Another use for location information is location-based advertising, which can target only those who are in the immediate vicinity. And a smartphone's built-in camera can add location information to the metadata for photos taken.
In the business world, location-based services allow employers to track the locations of people or lost/stolen phones.
Smartphone software that uses GPS
There are many mobile apps for popular smartphone platforms that use location-based information, such as:
- Google Latitude allows you to share location-based information with friends and see where your friends are on a map. You can also store your past location history, publish your location on your blog or web site, and/or share it with your GoogleTalk or Gmail chat contacts.
- Brightkite lets you share locations and photos with friends via text message and engage in group conversations.
- Gowalla is a travel game that gives you rewards for visiting different places.
- Urbanspoon finds nearby restaurants, using a unique "slot machine" interface.
Mobile web browser search engines can tailor results to your location.
Getting there, one turn at a time
The premiere location-based service is turn-by-turn navigation. There are a number of ways you can use your smartphone as a stand-in for a GPS navigation device. The simplest — but most expensive — is to subscribe to your cell phone carrier's navigation service.Carrier-based navigation services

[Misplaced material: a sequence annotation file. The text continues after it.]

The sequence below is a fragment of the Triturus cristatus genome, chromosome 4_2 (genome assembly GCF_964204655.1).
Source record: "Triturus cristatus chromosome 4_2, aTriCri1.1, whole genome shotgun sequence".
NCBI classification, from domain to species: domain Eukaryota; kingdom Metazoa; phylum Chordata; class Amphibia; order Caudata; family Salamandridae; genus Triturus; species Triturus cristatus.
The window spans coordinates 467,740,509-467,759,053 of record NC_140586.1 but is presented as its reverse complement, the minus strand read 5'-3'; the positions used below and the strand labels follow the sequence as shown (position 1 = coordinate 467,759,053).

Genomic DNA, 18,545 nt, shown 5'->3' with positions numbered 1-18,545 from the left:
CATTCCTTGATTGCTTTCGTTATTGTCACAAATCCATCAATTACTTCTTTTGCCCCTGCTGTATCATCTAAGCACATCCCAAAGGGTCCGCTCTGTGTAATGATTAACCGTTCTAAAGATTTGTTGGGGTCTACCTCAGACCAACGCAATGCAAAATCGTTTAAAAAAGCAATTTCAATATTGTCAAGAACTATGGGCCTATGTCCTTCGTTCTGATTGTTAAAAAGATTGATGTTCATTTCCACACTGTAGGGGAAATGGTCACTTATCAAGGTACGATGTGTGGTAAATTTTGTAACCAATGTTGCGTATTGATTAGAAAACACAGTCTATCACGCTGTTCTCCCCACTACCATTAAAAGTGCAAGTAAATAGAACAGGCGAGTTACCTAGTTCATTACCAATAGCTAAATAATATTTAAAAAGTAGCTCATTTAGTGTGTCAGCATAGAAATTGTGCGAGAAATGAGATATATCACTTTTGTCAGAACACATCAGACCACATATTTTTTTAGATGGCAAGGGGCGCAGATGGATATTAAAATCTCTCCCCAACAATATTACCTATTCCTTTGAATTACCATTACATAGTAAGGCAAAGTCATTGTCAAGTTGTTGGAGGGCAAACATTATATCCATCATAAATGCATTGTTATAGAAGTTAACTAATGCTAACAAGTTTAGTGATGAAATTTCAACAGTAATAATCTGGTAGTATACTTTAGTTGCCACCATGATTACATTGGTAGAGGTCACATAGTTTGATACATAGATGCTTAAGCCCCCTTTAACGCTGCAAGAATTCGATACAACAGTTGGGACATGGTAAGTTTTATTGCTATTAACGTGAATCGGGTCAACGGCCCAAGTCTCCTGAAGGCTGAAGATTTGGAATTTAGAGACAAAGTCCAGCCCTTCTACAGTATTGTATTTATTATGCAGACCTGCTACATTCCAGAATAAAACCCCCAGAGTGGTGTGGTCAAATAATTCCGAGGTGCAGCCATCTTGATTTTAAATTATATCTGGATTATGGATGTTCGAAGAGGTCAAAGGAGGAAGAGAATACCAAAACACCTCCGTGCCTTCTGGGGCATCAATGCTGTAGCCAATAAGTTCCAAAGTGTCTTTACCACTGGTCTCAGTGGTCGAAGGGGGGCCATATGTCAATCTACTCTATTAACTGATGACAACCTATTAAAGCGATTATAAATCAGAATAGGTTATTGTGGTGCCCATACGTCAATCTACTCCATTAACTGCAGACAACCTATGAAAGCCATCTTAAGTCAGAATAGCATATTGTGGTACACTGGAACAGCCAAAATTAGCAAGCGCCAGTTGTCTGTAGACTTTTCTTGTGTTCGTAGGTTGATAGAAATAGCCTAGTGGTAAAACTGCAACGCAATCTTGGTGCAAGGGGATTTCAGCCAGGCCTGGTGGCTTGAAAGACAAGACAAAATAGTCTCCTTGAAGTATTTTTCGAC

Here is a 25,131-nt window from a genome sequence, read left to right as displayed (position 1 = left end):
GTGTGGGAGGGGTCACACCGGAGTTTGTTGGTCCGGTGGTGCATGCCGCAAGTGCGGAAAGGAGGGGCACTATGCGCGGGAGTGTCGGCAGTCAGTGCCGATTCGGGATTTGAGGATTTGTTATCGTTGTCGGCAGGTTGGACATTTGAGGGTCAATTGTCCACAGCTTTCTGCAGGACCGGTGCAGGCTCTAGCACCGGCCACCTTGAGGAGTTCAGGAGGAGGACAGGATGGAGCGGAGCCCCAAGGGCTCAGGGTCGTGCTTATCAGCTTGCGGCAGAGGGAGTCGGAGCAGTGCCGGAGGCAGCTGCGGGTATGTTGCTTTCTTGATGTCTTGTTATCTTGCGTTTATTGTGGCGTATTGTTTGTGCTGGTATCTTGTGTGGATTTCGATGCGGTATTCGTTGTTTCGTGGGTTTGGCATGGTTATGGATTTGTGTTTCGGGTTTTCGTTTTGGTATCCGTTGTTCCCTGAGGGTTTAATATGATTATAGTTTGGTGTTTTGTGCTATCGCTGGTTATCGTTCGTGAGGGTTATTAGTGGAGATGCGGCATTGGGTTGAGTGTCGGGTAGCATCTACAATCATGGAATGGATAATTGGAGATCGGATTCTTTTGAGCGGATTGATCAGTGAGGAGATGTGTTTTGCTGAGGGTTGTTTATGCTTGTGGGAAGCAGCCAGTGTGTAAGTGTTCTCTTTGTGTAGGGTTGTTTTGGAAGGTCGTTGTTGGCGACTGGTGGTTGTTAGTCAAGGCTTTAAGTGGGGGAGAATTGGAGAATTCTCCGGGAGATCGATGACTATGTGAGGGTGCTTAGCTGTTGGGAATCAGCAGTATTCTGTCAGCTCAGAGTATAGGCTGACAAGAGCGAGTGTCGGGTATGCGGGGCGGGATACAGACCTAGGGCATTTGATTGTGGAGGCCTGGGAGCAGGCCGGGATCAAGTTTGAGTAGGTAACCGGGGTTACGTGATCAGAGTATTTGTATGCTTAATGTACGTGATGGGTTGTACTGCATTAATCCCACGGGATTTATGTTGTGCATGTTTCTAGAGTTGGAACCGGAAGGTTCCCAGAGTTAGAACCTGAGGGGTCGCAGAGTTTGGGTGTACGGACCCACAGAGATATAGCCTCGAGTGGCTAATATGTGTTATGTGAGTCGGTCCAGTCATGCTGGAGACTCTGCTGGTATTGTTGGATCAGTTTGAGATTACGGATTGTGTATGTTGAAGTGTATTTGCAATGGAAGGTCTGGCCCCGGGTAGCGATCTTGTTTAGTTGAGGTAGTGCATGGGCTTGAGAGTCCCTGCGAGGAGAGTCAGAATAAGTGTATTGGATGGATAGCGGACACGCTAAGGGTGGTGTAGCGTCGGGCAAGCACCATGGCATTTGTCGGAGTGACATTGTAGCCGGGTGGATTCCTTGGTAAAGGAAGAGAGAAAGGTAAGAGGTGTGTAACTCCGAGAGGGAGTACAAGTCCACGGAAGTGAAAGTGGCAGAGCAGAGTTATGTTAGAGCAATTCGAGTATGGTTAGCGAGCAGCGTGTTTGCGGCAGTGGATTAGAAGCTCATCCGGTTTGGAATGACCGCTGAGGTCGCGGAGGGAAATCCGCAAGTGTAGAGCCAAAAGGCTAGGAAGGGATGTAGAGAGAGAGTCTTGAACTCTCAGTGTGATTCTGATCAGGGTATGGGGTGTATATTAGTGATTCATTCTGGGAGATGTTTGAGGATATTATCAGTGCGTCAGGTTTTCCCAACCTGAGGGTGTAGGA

- Verizon's VZ Navigator service (Figure D) costs an extra $9.99 per month, but it has a slick interface and includes traffic information with spoken traffic congestion and incident notifications. The service builds in the features for which you might otherwise install individual apps, such as the ability to share your location with friends on Facebook, search for nearby points of interest (events, airports, ATMs, restaurants, shopping centers, and so on), and even integrates with the Roadside Assistance service to get help to you more quickly when you need it. If you don't need the navigation service often enough to justify paying an extra 10 bucks per month, Verizon offers VZ Navigator on a per-day basis for $2.99 for a 24-hour period.
Verizon's VZ Navigator is an example of carrier-based navigation services.
- AT&T Navigator is a similar service, for the same price, that also comes in a global edition for those who travel outside the United States.
- Sprint Navigation offers the same type of service.
Through T-Mobile, you can get a smartphone made by Garmin, the popular maker of automotive and marine GPS devices.
There are two gotchas to keep in mind when using the carrier-based navigation services: The charges carry the inevitable taxes and fees on top of the quoted daily or monthly pricing, and that airtime for downloading map updates and using certain features of the applications will go against your data usage allocation.Independent navigation apps
If you prefer not to pay your carrier for GPS service, there are a number of independent navigation apps you can choose from, depending on your smartphone platform.
- Google Maps Navigation is in beta and is a free download, available through the Android Market. It includes search by voice, which is particularly handy when you're driving. You can view your route in the standard road map view or in satellite view, and it automatically switches to street view when you get close to the destination. There is a car dock mode, and you can also choose to get walking directions. (Figure E)